Issue 134, page 4

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Sez You...
From JennaJoAnn:

I love words and your site is truly wonderful.

Gosh, we love 'em too.  Where would we be without words? (That was a rhetorical question!  Non-verbal answers only please.)

Thanks for your kind note!

From Alec Frank:

Hey, guys, your site provides much fun, but I have one (minor?) request: Could you please use a more readable font when you italicize words? At my ... uh ... advanced age of 45, I cannot discern the difference between a lower case "o" and a lower case "a" in the italic font that you currently use. While not always a problem, it does create doubt and confusion on occasion, such as when determining whether "an orange" evolved from "a norange" or "a narange." After all, Spanish for "orange" is "naranja"....

Thanks for letting us know, Alec, though we suspect you're seeing TOWFI in a smaller font than we intend.  We have no trouble discerning italicized o's and a's, and our test viewers don't either, when the site is viewed in the intended Comic Sans font, size 3 (12 point).  Some browsers do show the site in a smaller font, which isn't as thickly outlined as this one, and a's and o's do indeed look similar.  Write us and let us know what browser, what operating system, and what resolution monitor you are using, Alec.  If you can, save us a screen shot (preferably in GIF or JPEG format). The same goes for any other readers who have trouble reading the page (we've had two or three other complaints over the years).  When readers are seeing the page in the intended font, they actually prefer the font and size that we use.  We've received many letters, especially from readers with a little vision trouble to truly visually impaired readers, who commend us on the font and font size.  We will work on trying to get the page to appear as intended on as many computers as possible.

Last Tuesday, when we were testing the new issue, even Melanie saw the site in the smaller font on her PC and was at first concerned that something was wrong with the pages!  She closed down her browser, rebooted her machine, and the page came back looking as it should.  Bizarre but true!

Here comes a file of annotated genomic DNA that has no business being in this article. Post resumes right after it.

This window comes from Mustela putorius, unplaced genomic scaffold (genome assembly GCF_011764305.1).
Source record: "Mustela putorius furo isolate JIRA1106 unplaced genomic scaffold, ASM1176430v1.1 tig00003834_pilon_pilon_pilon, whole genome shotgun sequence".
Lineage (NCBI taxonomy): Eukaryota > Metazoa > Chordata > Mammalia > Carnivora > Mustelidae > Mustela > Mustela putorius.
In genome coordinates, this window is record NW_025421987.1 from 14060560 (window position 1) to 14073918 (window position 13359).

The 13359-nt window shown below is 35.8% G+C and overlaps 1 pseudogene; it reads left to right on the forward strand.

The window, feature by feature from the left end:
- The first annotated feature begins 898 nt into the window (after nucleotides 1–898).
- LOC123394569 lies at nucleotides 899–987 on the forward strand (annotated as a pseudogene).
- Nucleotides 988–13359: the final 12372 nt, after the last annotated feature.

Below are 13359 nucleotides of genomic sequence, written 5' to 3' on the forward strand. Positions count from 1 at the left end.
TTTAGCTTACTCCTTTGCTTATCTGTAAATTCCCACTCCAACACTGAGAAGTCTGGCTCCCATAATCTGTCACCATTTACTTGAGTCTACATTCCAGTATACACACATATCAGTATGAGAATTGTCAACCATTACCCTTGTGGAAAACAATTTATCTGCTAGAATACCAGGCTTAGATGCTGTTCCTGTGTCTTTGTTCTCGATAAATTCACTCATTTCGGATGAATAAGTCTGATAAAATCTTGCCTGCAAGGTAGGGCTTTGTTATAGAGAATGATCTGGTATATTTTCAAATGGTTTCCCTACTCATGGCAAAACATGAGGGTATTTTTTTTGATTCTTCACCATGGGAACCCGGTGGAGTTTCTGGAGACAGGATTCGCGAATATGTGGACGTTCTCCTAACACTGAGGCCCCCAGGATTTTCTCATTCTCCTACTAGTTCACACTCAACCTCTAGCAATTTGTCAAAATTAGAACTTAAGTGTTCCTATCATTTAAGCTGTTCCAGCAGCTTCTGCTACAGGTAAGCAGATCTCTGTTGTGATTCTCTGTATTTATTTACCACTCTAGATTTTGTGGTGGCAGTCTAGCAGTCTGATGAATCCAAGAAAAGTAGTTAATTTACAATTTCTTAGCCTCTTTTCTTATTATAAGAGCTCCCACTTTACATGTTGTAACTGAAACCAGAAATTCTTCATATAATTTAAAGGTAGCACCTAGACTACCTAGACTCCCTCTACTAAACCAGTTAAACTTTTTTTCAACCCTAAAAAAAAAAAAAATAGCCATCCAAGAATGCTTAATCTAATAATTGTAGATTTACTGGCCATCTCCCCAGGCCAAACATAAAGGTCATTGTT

From Delia:

I enjoy your site very much. However, when I go to the site to read the newest issue, some of the pages are still there from the previous issue and some are from the current one. I usually have to wait a few days until all the pages are in synch. Thanks for such an interesting site.

We occasionally get reports of this, and each time the new issue has been "there" (on our server).  However, it seems that some browsers, for various reasons, take some web pages from their cache (on your hard drive) instead of refreshing the page and downloading the new one from our server.  So if you encounter an old page when you were expecting a new one at Take Our Word For It, click the reload or refresh button in your browser.  If that doesn't work, check the home page (http://www.takeourword.com/index.html or http://www.takeourword.com/indexmac.html) and see if there is an announcement indicating a publishing delay.  

Sometimes the issue number at the top of each column page doesn't get changed.  We usually catch that during testing and fix it within a few hours after publishing.

From Robert Law:

Your story about paleontologists calling a new fossil genus knopflerii after Mark Knopfler reminded me about how archaeologists called the famous 'missing link' hominid skeleton  'Lucy', because the Beatles' Lucy in the Sky with Diamonds was playing in the camp at the time.

We imagine Lucy was more appropriate than John, Paul, George or Ringo, since the fossil skeleton had been determined to belong to a female.

On a Beatles' trivia note, John always insisted that the song-title Lucy in the Sky with Diamonds had no connection with LSD.  According to John, his young son, Julian, brought a painting home from school.  When John asked what he had painted, Julian answered that it was Lucy in the Sky with Diamonds, Lucy being one of Julian's schoolfriends.

From Mark J. Miller: